Saturday, March 5, 2011

Language and Reason

Pyman discusses Florensky's attempt at "an answer to the eighteenth-century dispute between Church and Enlightenment as to whether language is God's gift to man or the creation of the peoples who speak it and the individuals who us it. Florensky's take of this dispute is conciliatory:
it is precisely in this contradiction, and in its extreme acuity, that language as eternal, steadfast, unchanging Reason, as pre-human Logos, is in fact conceivable as something at the same time infinitely close to the soul of each one of us, affectionately supple to the heart, personal in its every moment, its every movement and expressive of utmost individuality."
I see what Florensky's getting at here, but my suspicion here is that the Church and the Enlightenment were both wrong, and that even a conciliatory view of their positions is insufficient. I'm more convinced by a view of language as a cultural artifact, a "product of human action but not human design." I am a skeptic when it comes to language being so closely tied to "eternal, steadfast, unchanging Reason." There is a reason why words are so hard to define, why Socratic dialogs never reach firm conclusions. Language is grown; it does not transcend the created order, but is a product of the physical passage of time.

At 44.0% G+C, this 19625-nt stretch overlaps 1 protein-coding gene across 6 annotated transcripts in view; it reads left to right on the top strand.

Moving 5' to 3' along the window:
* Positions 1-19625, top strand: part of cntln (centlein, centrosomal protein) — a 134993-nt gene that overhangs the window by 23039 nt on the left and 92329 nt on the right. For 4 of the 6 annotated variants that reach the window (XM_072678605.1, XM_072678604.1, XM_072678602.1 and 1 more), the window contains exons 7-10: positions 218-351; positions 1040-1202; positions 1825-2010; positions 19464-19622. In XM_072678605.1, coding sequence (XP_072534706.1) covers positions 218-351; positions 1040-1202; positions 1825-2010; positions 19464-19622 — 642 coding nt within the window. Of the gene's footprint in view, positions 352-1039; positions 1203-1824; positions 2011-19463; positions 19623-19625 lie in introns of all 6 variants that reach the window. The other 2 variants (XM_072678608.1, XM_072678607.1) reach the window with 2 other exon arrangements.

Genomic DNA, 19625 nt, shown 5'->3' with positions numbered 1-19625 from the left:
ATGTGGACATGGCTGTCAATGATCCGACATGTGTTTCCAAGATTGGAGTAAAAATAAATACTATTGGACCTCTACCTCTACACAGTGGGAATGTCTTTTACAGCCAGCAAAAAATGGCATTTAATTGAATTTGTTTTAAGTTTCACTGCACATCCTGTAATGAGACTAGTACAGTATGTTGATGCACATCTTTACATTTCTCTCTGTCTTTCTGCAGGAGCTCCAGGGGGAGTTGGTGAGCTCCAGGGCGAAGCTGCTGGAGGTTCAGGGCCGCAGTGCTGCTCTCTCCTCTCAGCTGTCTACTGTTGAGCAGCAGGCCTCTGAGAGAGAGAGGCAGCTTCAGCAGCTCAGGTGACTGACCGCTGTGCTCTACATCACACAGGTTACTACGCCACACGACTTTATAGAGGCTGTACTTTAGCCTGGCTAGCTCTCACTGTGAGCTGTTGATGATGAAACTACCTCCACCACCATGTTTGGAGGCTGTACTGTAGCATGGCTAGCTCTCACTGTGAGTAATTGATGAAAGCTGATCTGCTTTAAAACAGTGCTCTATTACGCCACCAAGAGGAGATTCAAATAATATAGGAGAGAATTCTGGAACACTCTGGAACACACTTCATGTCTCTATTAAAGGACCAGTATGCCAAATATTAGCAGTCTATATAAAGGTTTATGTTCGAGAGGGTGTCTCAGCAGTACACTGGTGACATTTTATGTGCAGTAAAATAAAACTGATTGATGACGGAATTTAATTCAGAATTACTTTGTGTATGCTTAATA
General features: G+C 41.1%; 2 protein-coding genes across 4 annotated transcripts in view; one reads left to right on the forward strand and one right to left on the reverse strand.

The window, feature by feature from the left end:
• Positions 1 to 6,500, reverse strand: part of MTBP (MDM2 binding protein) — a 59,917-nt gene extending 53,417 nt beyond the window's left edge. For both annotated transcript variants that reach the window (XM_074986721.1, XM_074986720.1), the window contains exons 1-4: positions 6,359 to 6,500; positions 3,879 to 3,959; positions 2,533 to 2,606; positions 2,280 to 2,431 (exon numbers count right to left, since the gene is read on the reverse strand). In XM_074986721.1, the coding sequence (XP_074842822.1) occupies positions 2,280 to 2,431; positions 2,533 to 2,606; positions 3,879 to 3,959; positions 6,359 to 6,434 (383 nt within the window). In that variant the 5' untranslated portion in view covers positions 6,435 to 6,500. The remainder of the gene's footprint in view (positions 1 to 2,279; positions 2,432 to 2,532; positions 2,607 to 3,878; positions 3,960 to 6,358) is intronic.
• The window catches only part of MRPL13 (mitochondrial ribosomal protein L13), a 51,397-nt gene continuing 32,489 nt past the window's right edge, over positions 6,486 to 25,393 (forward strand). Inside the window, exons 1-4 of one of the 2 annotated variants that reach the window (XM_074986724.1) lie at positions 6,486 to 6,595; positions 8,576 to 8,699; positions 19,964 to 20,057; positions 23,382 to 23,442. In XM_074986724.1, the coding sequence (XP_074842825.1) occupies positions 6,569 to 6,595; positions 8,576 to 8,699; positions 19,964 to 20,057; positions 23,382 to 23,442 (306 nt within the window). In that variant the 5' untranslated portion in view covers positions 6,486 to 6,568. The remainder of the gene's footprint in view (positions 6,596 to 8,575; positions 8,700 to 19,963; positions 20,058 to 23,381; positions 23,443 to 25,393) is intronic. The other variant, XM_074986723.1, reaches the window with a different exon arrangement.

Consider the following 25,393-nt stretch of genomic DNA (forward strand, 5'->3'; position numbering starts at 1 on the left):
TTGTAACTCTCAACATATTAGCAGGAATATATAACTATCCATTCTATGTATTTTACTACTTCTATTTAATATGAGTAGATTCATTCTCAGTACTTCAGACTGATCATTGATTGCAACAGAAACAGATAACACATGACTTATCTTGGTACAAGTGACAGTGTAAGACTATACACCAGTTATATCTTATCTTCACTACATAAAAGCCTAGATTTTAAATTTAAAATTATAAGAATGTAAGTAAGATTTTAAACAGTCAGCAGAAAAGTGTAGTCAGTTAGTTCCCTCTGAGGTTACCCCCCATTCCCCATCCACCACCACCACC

In other words, no matter how in tune we are with eternal truth, we still have no firm or final way to express this. "Out of the mouths of babes and infants..."

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